4. A process for the homopolymerization of ethylene for the production of a solid polymer of a molecular weight in excess of about 1,000 and a liquid polymer of from about 8 to about 18 carbon atoms and having a molecular weight of up to about 250, which comprises treating ethylene at a temperature within the range of from about to about 200 C. and at a pressure within the range of from about 500 to about 2500 p.s.i.g. in the presence of a polymerization catalyst consisting essentially of an alkali metal disposed on a substantially anhydrous alumina support having a surface area of from about 25 to about 500 square meters per gram which has been promoted with an alkali metal salt and thereafter calcined, said metal salt being in suflicient amount to completely neutralize the acidity of said support, and recovering the resultant polymers.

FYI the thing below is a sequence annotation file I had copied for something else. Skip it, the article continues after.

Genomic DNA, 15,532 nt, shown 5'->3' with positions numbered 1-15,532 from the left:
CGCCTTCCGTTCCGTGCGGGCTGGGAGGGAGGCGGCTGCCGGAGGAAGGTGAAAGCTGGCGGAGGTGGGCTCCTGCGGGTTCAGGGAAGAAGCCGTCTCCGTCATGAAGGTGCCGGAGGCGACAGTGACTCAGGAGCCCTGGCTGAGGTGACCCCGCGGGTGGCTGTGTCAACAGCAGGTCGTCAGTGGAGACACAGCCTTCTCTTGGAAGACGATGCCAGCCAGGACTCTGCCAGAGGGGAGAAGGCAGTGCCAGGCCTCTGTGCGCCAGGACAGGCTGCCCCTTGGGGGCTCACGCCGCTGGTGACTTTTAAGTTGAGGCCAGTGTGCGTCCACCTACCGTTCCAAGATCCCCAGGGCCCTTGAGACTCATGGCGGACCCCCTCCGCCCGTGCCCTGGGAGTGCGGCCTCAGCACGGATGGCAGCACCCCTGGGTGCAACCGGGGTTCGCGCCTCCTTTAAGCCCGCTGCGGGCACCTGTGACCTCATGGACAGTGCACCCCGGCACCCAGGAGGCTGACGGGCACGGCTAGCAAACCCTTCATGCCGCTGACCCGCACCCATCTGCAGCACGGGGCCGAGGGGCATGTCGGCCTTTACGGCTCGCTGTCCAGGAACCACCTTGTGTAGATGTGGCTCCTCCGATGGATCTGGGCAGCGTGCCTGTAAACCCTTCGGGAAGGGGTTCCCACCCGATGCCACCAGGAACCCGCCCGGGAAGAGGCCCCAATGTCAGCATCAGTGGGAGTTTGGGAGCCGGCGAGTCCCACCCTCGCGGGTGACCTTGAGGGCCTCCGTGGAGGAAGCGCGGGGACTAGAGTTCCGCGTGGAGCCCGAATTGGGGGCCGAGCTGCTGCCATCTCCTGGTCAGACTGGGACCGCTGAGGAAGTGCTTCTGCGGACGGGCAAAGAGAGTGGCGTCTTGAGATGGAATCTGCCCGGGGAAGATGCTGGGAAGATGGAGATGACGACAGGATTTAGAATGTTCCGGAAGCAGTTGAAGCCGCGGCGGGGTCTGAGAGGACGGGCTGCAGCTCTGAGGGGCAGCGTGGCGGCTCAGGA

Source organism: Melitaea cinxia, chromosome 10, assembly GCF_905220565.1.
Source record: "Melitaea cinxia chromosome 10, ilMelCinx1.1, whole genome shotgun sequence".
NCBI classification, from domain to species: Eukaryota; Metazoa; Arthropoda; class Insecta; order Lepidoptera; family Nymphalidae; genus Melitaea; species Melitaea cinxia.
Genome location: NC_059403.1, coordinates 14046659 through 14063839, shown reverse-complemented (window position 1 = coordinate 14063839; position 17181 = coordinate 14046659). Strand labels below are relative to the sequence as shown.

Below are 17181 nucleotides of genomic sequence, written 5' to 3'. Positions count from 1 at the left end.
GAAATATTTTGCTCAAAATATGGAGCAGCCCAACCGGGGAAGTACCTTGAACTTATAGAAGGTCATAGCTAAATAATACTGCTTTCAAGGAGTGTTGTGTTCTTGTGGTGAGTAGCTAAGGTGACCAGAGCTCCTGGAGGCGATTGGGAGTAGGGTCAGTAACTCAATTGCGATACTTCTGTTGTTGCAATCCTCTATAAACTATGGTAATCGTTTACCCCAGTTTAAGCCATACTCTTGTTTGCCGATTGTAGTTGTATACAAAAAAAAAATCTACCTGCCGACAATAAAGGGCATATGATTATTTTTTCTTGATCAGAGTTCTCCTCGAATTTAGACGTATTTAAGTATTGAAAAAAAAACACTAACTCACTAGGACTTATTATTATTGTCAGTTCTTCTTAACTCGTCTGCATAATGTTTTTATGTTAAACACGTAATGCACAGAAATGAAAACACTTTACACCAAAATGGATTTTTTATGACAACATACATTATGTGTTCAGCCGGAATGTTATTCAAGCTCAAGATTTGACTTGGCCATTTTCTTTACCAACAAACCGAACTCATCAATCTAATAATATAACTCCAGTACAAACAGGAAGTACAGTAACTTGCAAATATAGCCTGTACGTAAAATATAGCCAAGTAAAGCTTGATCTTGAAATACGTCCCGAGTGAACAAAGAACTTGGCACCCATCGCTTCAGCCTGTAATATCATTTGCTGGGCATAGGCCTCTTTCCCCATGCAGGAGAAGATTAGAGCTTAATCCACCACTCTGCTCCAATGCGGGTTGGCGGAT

5. A process for the homopolymerization of ethylene for the production of a solid polymer of a molecular weight in excess of about 1,000 and a liquid polymer of from about 8 to about 18 carbon atoms and having a molecular weight of up to about 250, which comprises treating ethylene at a temperature within the range of from about 100 to about 200 C. and at a pressure Within the range of from about 500 to about 2500 p.s.i.g. in the presence of a polymerization catalyst consisting essentially of an alkali metal disposed on a substantially anhydrous alumina support having a surface area of from about 25 to about 500 square meters per gram which has been promoted with an alkali metal hydroxide and thereafter calcined, said hydroxide being in sufficient amount to completely neutralize the acidity of said support, and recovering the resultant polymers.